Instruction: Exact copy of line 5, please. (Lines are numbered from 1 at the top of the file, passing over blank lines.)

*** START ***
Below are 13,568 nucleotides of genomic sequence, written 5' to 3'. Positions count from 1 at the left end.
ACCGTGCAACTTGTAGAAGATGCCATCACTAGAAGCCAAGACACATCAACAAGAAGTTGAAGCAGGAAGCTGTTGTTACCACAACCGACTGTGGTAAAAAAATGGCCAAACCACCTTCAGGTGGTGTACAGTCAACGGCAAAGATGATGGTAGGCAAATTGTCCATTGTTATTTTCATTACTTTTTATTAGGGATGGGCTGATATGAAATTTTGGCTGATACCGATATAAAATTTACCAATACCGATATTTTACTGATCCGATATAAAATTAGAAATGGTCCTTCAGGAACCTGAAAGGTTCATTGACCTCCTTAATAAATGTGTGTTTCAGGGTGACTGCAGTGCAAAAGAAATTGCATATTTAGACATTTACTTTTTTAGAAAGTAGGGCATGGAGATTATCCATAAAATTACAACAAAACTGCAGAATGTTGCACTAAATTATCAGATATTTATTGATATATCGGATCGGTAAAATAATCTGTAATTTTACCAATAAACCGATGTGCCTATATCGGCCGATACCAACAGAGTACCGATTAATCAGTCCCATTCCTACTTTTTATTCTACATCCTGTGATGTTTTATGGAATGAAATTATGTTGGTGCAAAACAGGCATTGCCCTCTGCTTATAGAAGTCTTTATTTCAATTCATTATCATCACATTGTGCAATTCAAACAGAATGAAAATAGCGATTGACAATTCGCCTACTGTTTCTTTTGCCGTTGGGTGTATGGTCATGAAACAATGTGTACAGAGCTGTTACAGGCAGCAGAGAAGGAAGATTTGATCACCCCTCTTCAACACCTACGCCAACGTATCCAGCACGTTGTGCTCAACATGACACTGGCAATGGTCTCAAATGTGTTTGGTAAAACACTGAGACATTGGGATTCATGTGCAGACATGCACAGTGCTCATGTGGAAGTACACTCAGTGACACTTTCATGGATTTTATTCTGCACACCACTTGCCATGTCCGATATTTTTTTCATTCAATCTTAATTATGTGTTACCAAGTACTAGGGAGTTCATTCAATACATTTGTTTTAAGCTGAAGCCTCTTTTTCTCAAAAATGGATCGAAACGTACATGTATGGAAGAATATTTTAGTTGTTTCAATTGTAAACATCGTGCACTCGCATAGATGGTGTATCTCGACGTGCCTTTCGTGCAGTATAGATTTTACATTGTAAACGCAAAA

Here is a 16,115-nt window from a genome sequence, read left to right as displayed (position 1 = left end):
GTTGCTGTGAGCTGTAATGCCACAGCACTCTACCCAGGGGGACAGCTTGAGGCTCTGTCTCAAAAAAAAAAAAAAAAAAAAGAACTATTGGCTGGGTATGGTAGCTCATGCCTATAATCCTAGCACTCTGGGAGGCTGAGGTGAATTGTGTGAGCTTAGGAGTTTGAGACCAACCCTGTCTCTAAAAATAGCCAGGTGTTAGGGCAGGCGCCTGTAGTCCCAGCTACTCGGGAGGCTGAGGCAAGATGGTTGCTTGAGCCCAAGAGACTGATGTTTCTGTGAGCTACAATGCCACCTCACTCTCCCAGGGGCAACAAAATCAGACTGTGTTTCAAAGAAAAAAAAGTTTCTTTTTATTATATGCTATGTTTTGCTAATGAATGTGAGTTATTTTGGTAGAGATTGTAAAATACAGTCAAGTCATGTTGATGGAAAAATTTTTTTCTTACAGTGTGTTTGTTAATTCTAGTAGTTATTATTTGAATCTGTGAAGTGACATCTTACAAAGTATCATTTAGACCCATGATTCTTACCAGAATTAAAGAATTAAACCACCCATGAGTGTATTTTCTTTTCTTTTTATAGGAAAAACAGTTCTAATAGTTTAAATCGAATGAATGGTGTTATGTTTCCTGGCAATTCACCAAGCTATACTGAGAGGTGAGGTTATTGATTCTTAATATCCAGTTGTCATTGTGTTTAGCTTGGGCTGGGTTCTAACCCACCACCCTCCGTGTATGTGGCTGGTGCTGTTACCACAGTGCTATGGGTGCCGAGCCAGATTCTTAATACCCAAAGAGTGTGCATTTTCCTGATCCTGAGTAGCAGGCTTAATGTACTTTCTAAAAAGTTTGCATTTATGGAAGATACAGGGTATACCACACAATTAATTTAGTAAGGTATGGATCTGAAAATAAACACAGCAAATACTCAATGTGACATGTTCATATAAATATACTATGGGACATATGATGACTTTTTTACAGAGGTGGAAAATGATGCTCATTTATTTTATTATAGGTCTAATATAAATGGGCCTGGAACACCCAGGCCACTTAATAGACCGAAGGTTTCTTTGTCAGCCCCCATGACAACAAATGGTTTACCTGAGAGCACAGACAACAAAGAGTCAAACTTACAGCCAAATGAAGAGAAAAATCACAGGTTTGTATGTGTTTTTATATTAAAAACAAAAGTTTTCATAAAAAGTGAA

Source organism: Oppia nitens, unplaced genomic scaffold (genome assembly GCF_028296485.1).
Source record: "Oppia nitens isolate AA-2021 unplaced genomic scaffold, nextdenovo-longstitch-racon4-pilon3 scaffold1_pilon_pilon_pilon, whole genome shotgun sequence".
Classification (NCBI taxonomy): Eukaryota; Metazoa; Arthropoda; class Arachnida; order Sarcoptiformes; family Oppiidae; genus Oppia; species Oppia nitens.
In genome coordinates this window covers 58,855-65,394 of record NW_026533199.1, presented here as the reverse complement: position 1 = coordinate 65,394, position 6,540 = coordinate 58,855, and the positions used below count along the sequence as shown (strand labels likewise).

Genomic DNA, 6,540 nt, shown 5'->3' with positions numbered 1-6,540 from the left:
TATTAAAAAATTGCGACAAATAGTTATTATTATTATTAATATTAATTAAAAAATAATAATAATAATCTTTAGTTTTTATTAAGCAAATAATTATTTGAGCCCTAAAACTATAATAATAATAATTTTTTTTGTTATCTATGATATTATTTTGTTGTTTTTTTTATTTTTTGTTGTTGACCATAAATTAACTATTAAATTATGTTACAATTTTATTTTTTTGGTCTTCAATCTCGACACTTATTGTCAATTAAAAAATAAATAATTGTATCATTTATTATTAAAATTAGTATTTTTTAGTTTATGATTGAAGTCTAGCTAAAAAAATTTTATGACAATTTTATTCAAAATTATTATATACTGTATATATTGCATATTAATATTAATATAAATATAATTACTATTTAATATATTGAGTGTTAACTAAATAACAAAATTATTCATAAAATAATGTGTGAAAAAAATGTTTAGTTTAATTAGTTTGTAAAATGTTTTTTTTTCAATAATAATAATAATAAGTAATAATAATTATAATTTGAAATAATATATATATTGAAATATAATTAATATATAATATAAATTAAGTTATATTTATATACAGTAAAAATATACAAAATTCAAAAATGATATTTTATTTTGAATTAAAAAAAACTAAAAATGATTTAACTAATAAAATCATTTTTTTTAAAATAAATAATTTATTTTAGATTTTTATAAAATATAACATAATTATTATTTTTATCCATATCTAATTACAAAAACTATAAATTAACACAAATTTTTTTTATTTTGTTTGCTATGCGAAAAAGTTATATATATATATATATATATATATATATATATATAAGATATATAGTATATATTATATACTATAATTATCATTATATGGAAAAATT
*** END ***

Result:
Source organism: Oppia nitens, unplaced genomic scaffold (genome assembly GCF_028296485.1).